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Dining solo doesn’t have to feel lonely. Just choose the right restaurant
All food-loving grownups eventually will have to skip the drive-through and dine alone. That’s right. You. In a restaurant. By yourself. Those soloing for the first time may feel a little trepidation. First, there’s the question of being stared at, and not in a good way. Then there’s the tricky problem of what to do with your gaze. Look straight ahead? At your fingernails? Read the ingredients on the Splenda packet? There’s no reason not to enjoy the experience. A good book, a bit of attitude, and the right restaurant can make the difference between feeling awkward and a solitary confidence others will envy.
For those who aren’t ready to be alone, dogs—everyone’s best friend—are welcome on the patio, right, of this Fashion Island eatery. If you’re still not comfortable with the idea of a table for one, or if your pup isn’t restaurant ready, arrive before the lunch rush, bring a newspaper, and tuck into one of the cozy bedlike couches. Order an enormous cup of the dark-roast house coffee, an outstanding croque monsieur, and imagine yourself at a Paris café. 953 Newport Center Drive, Newport Beach, 949-640-4402, cafebeausoleil.net.
2. Taco Mesa
Waiting for a meal often can lead to self-conscious moments, but here you order at the counter and the food comes quickly. Also, the friendly, sometimes chatty service makes one feel as if she’s among friends. All four O.C. locations have a salsa bar complete with carrot escabeche and an assortment of sauces ranging from warm to incendiary. So, if waiting alone for your food is too much, you can busy yourself gathering condiments. Lone diner plus: Pile on the chilies and onions. Who’s to complain? 3533 E. Chapman Ave., Orange, 714-633-3922; other locations in Costa Mesa, Mission Viejo, and Ladera Ranch, tacomesa.net.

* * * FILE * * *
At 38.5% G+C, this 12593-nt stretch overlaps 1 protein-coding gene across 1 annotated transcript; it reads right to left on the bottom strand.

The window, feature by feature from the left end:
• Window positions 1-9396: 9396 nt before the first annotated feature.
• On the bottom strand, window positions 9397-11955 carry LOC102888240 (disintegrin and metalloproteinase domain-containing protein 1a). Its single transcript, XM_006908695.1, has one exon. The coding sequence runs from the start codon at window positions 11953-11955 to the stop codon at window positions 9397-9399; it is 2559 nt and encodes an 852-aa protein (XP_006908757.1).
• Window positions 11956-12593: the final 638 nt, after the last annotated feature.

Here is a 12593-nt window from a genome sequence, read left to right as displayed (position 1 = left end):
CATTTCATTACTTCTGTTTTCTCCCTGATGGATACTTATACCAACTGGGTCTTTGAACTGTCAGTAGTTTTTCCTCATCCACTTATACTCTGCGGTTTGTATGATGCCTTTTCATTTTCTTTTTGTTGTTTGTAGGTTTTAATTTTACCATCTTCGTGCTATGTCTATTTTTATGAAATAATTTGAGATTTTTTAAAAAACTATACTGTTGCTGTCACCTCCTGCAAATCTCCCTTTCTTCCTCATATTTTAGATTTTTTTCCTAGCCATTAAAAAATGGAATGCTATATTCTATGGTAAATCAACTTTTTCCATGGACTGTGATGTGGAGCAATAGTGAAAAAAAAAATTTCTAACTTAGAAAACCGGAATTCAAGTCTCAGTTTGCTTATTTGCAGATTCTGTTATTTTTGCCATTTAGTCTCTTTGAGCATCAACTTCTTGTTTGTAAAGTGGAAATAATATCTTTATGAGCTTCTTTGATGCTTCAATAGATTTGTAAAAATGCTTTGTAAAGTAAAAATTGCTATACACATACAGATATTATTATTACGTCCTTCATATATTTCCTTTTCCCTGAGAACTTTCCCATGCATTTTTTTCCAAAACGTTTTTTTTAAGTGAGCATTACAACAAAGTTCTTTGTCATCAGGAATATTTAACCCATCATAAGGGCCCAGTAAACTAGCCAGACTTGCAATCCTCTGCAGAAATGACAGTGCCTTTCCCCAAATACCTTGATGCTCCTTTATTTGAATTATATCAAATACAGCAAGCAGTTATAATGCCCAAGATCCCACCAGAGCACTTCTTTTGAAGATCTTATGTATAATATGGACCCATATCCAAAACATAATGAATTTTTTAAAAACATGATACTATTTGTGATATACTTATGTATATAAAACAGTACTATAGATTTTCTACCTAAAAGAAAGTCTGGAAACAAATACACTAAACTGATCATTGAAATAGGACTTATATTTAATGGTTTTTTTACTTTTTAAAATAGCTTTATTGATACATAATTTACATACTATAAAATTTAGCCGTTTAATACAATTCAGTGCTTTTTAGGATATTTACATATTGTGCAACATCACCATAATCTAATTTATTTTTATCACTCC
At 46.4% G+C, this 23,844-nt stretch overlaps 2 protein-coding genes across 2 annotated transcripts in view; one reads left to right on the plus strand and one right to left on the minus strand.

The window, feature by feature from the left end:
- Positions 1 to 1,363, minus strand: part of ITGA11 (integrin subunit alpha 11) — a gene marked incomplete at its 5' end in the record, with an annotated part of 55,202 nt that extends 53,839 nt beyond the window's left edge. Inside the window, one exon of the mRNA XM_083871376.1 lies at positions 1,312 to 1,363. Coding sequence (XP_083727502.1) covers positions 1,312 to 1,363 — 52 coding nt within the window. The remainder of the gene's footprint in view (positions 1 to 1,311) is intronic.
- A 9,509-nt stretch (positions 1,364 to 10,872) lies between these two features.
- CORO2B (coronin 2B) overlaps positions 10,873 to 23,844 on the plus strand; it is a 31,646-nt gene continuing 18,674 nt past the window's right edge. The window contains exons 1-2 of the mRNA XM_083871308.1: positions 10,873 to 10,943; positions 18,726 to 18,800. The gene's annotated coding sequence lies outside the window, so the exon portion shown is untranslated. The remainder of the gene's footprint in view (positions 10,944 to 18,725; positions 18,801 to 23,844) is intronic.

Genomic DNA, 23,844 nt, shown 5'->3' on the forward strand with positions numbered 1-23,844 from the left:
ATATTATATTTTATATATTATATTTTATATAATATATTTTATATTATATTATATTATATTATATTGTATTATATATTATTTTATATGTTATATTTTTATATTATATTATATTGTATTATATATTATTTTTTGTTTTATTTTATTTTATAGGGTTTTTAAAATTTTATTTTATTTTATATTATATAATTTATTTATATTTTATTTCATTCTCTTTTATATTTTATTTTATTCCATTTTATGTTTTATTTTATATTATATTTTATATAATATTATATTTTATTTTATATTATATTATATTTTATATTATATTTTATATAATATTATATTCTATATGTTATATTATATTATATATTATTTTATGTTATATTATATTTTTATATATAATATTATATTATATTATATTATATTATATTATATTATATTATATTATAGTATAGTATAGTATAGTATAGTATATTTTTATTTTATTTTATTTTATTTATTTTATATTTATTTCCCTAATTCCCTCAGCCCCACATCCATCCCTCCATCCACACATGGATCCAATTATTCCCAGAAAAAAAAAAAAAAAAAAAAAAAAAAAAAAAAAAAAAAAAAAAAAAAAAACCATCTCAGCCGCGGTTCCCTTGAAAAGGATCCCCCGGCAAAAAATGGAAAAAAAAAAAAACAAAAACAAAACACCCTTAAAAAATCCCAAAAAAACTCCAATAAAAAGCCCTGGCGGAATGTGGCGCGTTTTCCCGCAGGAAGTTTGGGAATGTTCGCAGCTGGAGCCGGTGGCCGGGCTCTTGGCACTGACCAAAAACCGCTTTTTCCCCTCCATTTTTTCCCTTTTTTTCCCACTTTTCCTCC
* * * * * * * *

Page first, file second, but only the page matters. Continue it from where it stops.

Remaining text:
3. The Counter
One of the perks of solitary dining is that you don’t have to dress to impress. Even if you don’t put much thought into your attire, at least your burger will be well dressed. The menu at this somewhat retro burger joint is a do-it-yourself compendium of offerings—more than 300,000 burger combinations are advertised. An advantage for the single diner? No distracting small talk while you decide between horseradish cheddar or jalapeño jack cheese. 6416 Irvine Blvd., Irvine, 949-336-7272; and 1104 Westcliff Plaza, Newport Beach, 949-642-0700, thecounterburger.com.
Within striking distance of the Honda Center and Angel Stadium, this is a fittingly masculine spot. But, with comfortable dining rooms and a handsome bar, the large-screen TVs make it easy for the lone diner—who has forgotten her book—to sup on two-fisted burgers or slow-roasted prime rib while resting her eyes in comfort. 1547 W. Katella Ave. #101, Orange, 714-532-4300, primecutcafe.com.
A seat at the pristine sushi bar is like sitting in a jewel box where the gems are pieces of raw fish. It also means your back is to the dining room, and your eyes are on the talented sushi chefs as they form rice and seafood into works of art. But it’s not all about sushi. Hot-from-the-kitchen shiitake frites are served with white truffle crème fraîche, and crisp rice-cracker-coated asparagus comes sprinkled with sea salt infused with citrusy yuzu. 3333 Bear St., Costa Mesa, 714-850-0880.